Traditional Bengal Furniture: Interview with Adrian Basu

Ralph (left) and Adrian Basu
Adrian Basu is a collector and antique furniture restorer based in Calcutta. At an early age he became interested in art, antiques and period furniture. As a Eurasian (his mother being Austrian and late father Indian), he was privileged in inheriting art and antique traditions from both cultures. His association with art and antiques led him to restore furniture. Thereafter, he and his brother Ralph acquired an interest in collecting fine furniture and art. It was while restoring antique furniture that he became interested in woodworking and reproduction furniture, as well as in the history of furniture.

We asked him a little bit about traditional Calcutta furniture and its roots in the British Raj:

Q1. What kind of wooden furniture and objects did Bengal produce before the British came along? Also, is there any information about the kinds of tool Bengal woodworkers used in those times?

A1. This is a question that's very difficult to answer as it is not very well documented. But during the Mogul rule Mogul furniture was in vogue in the homes of Nawabs. Similarly Hindu Rajas also had furniture. Both the Nawabs and Rajas used a lot of marble for their furniture besides wood. Marble was considered durable and cool for the hot Indian summers.

Q2. What were the essential pieces of furniture required by a typical Englishmen in the 18th century when Calcutta grew into a big city? Were these imported from Britain or made locally?

A2. During the early part of British rule I would think Britishers would have to make do with very little furniture, probably just a bed. But I can imagine that it didn't take long for entrepreneurs with the help of our excellent craftsmen to come up with indigenously made furniture catering to British tastes.

Calcutta was the seat of British power and had many wealthy individuals who commissioned fine furntiure.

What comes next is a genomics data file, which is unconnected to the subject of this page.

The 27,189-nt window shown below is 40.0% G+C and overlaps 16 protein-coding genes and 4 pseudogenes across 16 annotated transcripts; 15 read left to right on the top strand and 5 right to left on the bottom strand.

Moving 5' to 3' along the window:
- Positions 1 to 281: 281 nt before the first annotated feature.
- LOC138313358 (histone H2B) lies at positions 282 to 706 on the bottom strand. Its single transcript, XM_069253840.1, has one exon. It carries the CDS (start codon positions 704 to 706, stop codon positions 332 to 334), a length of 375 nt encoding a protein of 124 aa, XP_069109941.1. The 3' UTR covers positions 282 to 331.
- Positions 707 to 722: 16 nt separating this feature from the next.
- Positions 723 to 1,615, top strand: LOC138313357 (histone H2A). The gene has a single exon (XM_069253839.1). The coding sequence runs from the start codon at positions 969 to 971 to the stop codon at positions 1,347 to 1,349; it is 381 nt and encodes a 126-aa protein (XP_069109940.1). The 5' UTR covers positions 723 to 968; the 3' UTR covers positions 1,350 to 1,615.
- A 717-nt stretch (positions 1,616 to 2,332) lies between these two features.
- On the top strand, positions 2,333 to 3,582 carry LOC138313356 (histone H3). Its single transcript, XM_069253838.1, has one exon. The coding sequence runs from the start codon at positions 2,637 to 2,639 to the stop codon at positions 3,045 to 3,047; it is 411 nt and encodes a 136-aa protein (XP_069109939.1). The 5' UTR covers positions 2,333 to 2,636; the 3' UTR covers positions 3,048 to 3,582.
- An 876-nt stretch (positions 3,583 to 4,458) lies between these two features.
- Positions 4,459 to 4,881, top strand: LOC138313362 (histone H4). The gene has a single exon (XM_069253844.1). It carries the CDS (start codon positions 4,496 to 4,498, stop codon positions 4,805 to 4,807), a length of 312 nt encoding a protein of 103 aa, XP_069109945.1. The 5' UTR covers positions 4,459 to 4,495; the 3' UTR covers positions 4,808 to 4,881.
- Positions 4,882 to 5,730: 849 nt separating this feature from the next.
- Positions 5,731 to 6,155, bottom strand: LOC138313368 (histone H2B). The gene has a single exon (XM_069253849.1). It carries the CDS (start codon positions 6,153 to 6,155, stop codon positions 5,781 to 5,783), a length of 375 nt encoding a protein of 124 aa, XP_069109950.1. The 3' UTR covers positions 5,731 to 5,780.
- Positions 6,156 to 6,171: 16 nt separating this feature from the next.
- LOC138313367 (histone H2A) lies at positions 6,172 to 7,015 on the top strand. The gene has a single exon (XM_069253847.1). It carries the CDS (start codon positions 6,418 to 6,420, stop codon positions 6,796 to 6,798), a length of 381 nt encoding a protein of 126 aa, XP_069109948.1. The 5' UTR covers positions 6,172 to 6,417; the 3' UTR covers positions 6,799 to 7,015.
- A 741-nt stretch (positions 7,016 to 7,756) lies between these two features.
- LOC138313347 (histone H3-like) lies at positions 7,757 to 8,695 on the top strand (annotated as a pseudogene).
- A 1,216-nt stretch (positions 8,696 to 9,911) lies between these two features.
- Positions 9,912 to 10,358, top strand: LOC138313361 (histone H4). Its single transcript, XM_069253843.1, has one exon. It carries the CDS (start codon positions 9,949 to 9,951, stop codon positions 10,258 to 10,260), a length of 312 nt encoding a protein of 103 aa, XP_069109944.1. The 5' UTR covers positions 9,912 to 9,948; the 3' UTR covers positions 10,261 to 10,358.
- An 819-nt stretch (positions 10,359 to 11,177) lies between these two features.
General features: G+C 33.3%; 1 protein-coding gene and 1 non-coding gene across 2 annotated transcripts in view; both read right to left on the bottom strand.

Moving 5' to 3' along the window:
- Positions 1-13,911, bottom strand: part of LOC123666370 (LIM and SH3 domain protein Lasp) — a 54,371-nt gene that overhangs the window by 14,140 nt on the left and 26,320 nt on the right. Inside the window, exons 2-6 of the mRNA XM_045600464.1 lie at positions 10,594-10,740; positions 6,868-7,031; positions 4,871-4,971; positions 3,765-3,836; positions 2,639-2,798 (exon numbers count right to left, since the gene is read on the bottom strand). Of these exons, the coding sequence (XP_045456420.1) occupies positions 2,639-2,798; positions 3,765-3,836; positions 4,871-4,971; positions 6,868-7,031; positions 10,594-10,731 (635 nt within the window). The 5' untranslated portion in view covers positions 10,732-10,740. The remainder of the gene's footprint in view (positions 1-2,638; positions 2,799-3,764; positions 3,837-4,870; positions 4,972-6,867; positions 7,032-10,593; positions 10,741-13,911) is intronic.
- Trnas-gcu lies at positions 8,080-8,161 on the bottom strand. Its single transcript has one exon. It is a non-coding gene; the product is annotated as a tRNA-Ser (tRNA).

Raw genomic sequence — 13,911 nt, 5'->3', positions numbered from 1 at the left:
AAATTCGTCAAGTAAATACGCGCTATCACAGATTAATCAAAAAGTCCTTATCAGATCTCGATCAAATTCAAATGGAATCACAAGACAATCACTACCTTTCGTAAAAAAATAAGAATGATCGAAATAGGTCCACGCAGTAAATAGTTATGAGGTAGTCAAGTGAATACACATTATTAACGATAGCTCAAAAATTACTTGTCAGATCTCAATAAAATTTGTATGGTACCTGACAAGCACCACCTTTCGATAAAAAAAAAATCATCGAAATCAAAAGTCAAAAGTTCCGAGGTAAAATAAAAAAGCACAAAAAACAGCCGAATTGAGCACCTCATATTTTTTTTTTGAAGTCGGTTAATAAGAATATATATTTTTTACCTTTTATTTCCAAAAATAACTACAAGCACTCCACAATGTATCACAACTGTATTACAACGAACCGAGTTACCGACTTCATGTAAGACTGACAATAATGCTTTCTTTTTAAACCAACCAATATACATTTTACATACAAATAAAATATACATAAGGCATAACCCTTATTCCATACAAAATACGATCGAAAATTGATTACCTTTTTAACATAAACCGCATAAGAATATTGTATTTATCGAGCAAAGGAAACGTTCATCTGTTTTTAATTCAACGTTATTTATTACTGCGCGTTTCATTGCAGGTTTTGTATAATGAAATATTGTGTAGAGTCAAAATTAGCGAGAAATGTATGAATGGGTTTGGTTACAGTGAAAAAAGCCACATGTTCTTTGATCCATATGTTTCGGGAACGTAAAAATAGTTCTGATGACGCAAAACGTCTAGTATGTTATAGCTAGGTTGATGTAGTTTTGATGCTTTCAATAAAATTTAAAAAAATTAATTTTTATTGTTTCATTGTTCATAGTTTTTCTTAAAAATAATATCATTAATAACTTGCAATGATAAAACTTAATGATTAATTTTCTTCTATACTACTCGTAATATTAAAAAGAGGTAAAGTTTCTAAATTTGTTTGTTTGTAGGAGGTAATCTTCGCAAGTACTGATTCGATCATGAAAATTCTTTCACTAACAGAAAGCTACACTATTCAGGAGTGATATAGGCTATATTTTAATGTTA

For the typical Englishman it was essential to have:

In the corridor a hat and coat rack or stand. Sometimes a three-in-one hat, coat and walking cane/umbrella stand outfitted with a built in mirror.

The lounge consisting of a sofa set or sets depending on the size of the room, centre and side tables, nest of tables, settee, occasional chairs, corner and side whatnots, probably a cabinet and/or glass vitrine (showcase).

The veranda usually consisted of a cane or wrought-iron seating arraignment suitable for having afternoon tea along with probably some wrought-iron accessories like wall brackets, stand lamps, etc.

Many Englishmen would also have a bar counter along with bar stools.

Scene from Passage to India: Note the dark heavy furniture

The dining room would consist of a dining table, sometimes telescopic or with add-on end tables to enlarge the size for banquets. The add-on tables when not in use would be placed as side tables at the ends of the room with the extra chairs placed on either sides of it. It was essential to have a sideboard and/or dresser for keeping ones china and cutlery in. Dressers were often considered provincial and would sometimes be kept away in the pantry. At times there was also a glass cabinet to store one's silver and glass ware.

Should they have had a study, it would have been outfitted with a twin or single secretariat table and/or a roll-top writing table, bookcases / shelves, etc. There would quite often also be a settee and reading chairs for the purpose of sitting, reading and entertaining.

The bedrooms would consist of beds, either a king or queen size double bed or a pair of single beds with probably side tables, wardrobes, a dressing table and occasional chairs, etc.
An ornately carved four poster bed made in India in the 19th century. The dark finish and carvings were typical of furniture of that period. (photo source: